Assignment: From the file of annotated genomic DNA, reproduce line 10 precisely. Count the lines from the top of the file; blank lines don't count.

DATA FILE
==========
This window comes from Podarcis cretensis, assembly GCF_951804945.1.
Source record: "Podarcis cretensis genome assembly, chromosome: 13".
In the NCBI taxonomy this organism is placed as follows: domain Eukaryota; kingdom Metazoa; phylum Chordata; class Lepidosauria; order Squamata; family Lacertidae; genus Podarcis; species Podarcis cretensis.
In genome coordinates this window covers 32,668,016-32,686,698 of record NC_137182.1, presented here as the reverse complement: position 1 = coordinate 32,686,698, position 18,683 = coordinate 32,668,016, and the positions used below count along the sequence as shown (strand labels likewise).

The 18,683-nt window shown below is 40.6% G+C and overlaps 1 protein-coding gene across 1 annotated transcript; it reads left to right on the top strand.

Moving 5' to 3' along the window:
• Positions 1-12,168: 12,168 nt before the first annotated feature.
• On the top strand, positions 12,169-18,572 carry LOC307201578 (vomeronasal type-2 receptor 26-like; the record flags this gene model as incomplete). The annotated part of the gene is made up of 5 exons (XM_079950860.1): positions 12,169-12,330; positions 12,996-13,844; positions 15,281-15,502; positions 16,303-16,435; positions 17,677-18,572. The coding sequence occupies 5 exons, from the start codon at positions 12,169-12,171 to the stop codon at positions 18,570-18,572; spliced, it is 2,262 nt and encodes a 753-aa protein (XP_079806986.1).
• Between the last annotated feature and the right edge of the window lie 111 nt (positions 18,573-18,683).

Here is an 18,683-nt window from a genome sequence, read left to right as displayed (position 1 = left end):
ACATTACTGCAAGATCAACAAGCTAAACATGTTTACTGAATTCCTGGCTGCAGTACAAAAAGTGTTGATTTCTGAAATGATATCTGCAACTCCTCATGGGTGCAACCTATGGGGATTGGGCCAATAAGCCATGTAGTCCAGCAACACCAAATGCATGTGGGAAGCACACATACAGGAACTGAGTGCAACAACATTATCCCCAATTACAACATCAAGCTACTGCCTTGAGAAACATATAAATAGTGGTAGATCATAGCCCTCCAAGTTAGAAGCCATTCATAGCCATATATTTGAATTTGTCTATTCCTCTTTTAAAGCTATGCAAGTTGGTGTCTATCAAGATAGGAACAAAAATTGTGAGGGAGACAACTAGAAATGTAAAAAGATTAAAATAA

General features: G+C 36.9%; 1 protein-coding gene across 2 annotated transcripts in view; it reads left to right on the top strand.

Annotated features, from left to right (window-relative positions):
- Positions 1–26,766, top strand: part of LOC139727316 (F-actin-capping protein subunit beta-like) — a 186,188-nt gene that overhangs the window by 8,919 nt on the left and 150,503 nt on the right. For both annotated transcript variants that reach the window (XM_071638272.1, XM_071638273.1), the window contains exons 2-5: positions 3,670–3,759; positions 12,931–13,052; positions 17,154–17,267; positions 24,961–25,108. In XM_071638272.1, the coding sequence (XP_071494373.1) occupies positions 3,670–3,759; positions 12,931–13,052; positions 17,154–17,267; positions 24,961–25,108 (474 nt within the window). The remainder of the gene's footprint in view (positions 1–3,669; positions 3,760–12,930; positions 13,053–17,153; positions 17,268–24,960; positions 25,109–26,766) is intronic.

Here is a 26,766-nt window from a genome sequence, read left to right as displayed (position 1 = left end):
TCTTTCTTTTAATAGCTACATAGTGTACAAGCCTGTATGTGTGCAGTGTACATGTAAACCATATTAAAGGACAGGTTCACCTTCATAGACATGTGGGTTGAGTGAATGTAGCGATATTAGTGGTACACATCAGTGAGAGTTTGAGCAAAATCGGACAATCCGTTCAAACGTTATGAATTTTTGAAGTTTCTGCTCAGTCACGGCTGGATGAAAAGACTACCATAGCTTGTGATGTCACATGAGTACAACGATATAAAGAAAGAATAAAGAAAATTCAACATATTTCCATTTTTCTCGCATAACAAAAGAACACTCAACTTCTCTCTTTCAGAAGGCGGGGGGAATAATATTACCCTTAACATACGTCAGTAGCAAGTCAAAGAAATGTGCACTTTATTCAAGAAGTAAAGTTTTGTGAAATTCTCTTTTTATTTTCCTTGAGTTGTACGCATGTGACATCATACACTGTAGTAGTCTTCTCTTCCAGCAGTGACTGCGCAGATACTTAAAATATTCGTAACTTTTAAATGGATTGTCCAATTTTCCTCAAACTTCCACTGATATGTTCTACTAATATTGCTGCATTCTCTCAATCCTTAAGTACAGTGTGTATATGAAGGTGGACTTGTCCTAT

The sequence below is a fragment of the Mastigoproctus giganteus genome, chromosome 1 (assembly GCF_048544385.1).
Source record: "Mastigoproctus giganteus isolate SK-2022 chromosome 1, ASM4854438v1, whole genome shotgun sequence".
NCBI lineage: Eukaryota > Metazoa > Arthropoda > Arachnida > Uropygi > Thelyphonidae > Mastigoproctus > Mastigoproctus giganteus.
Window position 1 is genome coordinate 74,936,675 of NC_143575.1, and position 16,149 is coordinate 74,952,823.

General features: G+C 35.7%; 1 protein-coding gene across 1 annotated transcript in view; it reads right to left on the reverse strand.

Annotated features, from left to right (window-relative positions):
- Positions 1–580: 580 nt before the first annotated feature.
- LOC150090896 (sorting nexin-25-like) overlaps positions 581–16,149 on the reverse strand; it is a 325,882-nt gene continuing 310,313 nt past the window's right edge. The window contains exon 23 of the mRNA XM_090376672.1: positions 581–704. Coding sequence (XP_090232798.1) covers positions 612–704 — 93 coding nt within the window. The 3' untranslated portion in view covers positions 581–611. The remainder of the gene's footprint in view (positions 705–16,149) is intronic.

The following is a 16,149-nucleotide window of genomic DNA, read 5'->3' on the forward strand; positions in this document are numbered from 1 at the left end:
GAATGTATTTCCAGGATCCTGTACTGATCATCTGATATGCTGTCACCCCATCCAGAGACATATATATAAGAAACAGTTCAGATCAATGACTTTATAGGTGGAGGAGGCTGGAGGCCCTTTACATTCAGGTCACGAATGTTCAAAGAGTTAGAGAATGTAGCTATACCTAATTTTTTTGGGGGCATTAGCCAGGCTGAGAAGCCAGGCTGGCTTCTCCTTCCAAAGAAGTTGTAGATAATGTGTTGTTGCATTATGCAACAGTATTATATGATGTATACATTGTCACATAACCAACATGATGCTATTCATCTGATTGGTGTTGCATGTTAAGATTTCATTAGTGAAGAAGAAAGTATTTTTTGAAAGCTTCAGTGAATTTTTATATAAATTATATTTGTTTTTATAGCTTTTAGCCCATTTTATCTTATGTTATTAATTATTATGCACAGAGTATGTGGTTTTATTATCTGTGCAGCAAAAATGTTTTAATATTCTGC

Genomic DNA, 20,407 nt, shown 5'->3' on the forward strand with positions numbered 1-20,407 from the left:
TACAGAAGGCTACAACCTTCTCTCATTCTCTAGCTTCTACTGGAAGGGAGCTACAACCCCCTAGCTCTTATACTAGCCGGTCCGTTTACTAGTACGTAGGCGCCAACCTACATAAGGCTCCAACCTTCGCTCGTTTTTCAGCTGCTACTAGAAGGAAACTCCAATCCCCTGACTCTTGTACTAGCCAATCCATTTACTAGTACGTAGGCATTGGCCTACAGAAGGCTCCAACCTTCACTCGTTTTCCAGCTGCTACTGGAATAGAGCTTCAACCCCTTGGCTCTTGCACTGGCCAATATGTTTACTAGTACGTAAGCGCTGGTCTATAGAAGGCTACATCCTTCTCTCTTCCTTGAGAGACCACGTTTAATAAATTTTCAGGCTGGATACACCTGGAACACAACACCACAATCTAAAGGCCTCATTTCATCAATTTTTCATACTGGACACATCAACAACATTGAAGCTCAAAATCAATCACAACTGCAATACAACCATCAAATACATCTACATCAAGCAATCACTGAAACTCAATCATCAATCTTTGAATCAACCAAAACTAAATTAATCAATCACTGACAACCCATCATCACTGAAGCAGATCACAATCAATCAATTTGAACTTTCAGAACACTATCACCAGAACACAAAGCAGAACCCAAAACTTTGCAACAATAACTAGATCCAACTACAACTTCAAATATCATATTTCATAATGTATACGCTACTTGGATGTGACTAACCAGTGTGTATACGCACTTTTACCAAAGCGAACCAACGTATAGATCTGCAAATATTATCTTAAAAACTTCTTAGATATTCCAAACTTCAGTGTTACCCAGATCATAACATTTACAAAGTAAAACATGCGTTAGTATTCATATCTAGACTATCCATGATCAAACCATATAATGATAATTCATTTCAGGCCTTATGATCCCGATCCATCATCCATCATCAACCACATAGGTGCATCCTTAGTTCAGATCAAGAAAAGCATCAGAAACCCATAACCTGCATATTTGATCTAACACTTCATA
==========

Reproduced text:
Here is an 18,683-nt window from a genome sequence, read left to right as displayed (position 1 = left end):